Q&A with William Kennedy – Set 5

November 28, 1998

BP: Let me just ask you one more question, because I know you want to get to work. Can you talk about what happened with The Flaming Corsage?

WK: I was approached by a producer who was very excited to make a film from it, and we talked for an hour in a restaurant. We agreed that he should come to Albany and talk some more about it with me, which he did, and he brought one of his associates in and we sat around for a day and a half and talked through the whole book. Then I began to think about the kind of movie that they thought they wanted, and could get through the system out there at Universal, which was where he was based. We went back and forth on how to approach the novel. I had my ideas and he had his. It took me about a year to decide to really do it, and finally I went to work, and we moved ahead on the deal. I was working some months before I got paid but I knew I was going to get paid. Then it took me another six months to finish the script. Much too long. But what happened in writing this screenplay was that I saw things that weren’t in the novel. I knew the various lives of my characters and began to re-invent the story. So there are scenes in the screenplay that don’t exist in the novel, but that are compatible, also alternative possibilities for the behavior of the characters. I thought for a few minutes that I might even publish the novel and the screenplay together, if the movie ever got made and I liked it, because there were some parallel universes where the characters lived alternative lives. They can still be who they are, and I can still tell essentially the same story, but the reader has alternatives.

Anyway, by the time I got through writing it, everything had changed at Universal. A few directors saw it and didn’t get excited and the project stopped. New people came into power at Universal and it wasn’t their cup of tea; so it ended up in turnaround. It’s hardly news when a movie gets turned down by the first 3, 4, 5, whatever it is, directors or studios. It can go for years. “One Flew Over the Cuckoo’s Nest,” and many other films deemed impossible, took years to get made. The Flaming Corsage is a period story, for one thing, a tragic love story, and Hollywood isn’t crazy about either one of those. Even when they’re successful, like “The English Patient” – which was done by an independent producer and was not a studio movie – it’s hard to get them done. It’s luck. Or lightning strikes.

Ironweed was the best novel I could write at the time I wrote it, and I thought it was a finished piece of work, but an awful lot of people turned it down on the grounds that my previous novel had not been commercially successful. So much of what becomes popular in this country is the consequence of the cult of personality. It’s not necessarily the quality of the work that makes the impression. It’s the image of the writer in the popular imagination at the moment. I’m not saying that that’s all that happens, but very often it happens. Success just begets more success. Tom Wolfe sold more than a million copies of Bonfire of the Vanities before it was even published – that man cannot do anything wrong in the popular mind.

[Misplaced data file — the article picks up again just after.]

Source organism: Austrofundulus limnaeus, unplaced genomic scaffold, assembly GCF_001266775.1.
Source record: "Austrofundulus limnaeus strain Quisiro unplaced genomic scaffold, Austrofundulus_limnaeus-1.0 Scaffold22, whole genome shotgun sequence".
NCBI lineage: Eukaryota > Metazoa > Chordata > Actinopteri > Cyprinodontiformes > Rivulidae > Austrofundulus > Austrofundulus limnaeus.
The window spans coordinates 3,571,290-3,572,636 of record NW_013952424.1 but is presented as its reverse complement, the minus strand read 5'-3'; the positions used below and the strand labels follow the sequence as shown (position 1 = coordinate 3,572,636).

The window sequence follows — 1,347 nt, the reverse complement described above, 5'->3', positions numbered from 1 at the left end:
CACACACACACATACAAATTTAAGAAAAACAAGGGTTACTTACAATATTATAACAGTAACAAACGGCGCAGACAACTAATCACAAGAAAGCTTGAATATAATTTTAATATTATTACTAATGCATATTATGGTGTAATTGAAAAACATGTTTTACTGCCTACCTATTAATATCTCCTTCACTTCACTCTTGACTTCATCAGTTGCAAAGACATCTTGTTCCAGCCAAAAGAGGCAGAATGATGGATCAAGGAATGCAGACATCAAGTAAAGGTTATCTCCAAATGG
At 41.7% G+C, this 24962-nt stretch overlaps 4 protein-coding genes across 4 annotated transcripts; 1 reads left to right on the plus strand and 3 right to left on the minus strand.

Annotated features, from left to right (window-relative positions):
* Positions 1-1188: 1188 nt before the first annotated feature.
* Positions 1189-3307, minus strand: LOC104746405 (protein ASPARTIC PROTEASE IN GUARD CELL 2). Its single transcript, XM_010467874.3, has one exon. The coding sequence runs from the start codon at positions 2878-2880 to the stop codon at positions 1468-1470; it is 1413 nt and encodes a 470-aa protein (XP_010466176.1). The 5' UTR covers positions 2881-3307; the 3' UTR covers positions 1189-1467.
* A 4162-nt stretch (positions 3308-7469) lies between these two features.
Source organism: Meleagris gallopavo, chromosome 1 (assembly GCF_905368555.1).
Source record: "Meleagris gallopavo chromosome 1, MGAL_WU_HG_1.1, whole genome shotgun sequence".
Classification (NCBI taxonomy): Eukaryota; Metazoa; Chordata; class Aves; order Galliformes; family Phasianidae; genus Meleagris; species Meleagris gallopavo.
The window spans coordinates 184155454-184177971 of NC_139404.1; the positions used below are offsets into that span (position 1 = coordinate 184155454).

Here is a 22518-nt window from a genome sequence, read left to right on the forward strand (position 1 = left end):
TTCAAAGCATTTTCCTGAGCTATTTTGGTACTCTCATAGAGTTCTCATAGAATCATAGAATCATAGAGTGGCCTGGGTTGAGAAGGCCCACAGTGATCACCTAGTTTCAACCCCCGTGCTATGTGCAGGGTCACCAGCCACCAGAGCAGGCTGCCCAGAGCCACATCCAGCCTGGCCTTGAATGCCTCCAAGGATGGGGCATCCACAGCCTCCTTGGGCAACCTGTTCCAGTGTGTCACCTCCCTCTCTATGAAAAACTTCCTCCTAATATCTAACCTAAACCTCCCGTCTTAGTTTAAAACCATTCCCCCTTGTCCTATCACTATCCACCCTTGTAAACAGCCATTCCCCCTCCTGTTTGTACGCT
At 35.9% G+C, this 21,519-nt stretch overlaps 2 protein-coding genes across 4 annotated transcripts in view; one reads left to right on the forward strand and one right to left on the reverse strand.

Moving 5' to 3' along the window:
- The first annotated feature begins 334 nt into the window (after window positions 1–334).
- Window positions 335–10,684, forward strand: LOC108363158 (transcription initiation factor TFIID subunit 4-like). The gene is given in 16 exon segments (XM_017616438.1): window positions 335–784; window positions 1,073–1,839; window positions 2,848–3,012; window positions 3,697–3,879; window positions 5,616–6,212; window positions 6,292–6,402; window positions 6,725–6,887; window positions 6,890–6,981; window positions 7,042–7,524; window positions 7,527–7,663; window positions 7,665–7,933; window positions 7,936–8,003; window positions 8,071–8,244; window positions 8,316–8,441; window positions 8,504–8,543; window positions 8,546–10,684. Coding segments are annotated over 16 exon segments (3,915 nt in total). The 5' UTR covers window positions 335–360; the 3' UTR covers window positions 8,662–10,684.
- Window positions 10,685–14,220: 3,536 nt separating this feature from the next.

I think that there’s a chance that somebody who really understands Billy Phelan’s Greatest Game could make a terrific movie. Stanley Tucci has always wanted to make it and maybe he will. Legs could be a sensational movie in the right hands. But it’s like everything else – you have to have that confluence of sympathetic minds – and if you don’t have it, you’re just out there knocking your head against the wall. I wrote to Mario Puzo once to do a piece on him about his early work. He said something very comical. He said that once when he owed shylocks a lot of money and was deep in other debt, that “It was time to grow up and sell out.” So he wrote The Godfather. It was a great line and an honest thing to say. But he wrote some very good and serious early novels, and that was what I wanted to talk to him about, and what it was like to make the transition from fiction to screenwriting. He said, “Look, either you go out there and you live and you plug along all your life, trying to make it, or else lightning strikes.” Well, for me, lightning struck, and for him, it struck big time. For me, it was the publication of Ironweed and winning the MacArthur, all in the same week. Then six months later, I was working with Coppola, and six months after that everything was under option. But it was another four years before the movie “Ironweed” got made, and that was really because of Babenco and myself. The people who had optioned it had very little to do with making the movie.  Babenco’s desire to do it and my willingness to work with him, and his friendship with Jack Nicholson and with a producer who convinced Keith Barish to put up the money and pay Jack five million dollars to play Francis – those elements made that film possible.

So that was lightning for me, in the sense that I got into the movie business on a fluke, even though I wanted to get into it and was ready to go into it. That could have happened to a lot of people and they might not have known what to do with it, or wouldn’t want anything to do with it. I know Saul Bellow had one movie made from his books, and Jack Nicholson wanted to make Henderson, the Rain King, but Saul didn’t want to write screenplays. I don’t think he had the patience or the interest.

I might write another script one day, if it’s an adaptation of one of my books or plays. But I’ll never do another original screenplay. If I’m going to invent from scratch, it will be a novel.



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